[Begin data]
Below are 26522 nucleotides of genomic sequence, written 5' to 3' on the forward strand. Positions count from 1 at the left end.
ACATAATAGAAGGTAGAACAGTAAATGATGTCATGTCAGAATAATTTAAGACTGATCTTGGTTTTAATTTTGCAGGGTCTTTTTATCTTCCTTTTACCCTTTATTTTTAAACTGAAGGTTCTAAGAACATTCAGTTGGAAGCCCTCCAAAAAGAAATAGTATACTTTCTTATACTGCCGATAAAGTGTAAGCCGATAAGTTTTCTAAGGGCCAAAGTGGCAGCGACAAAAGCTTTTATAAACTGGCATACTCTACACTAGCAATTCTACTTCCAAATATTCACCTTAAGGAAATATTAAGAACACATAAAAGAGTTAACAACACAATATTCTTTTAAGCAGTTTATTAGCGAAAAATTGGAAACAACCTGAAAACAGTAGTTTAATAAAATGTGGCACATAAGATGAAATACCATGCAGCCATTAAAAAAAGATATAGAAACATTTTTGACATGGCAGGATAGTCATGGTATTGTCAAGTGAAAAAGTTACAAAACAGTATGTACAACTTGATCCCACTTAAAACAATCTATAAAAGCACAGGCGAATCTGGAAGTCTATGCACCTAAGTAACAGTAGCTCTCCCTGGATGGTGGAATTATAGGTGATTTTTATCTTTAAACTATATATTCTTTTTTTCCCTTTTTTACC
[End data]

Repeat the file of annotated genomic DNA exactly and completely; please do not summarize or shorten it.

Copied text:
Below are 26522 nucleotides of genomic sequence, written 5' to 3' on the forward strand. Positions count from 1 at the left end.
ACATAATAGAAGGTAGAACAGTAAATGATGTCATGTCAGAATAATTTAAGACTGATCTTGGTTTTAATTTTGCAGGGTCTTTTTATCTTCCTTTTACCCTTTATTTTTAAACTGAAGGTTCTAAGAACATTCAGTTGGAAGCCCTCCAAAAAGAAATAGTATACTTTCTTATACTGCCGATAAAGTGTAAGCCGATAAGTTTTCTAAGGGCCAAAGTGGCAGCGACAAAAGCTTTTATAAACTGGCATACTCTACACTAGCAATTCTACTTCCAAATATTCACCTTAAGGAAATATTAAGAACACATAAAAGAGTTAACAACACAATATTCTTTTAAGCAGTTTATTAGCGAAAAATTGGAAACAACCTGAAAACAGTAGTTTAATAAAATGTGGCACATAAGATGAAATACCATGCAGCCATTAAAAAAAGATATAGAAACATTTTTGACATGGCAGGATAGTCATGGTATTGTCAAGTGAAAAAGTTACAAAACAGTATGTACAACTTGATCCCACTTAAAACAATCTATAAAAGCACAGGCGAATCTGGAAGTCTATGCACCTAAGTAACAGTAGCTCTCCCTGGATGGTGGAATTATAGGTGATTTTTATCTTTAAACTATATATTCTTTTTTTCCCTTTTTTACC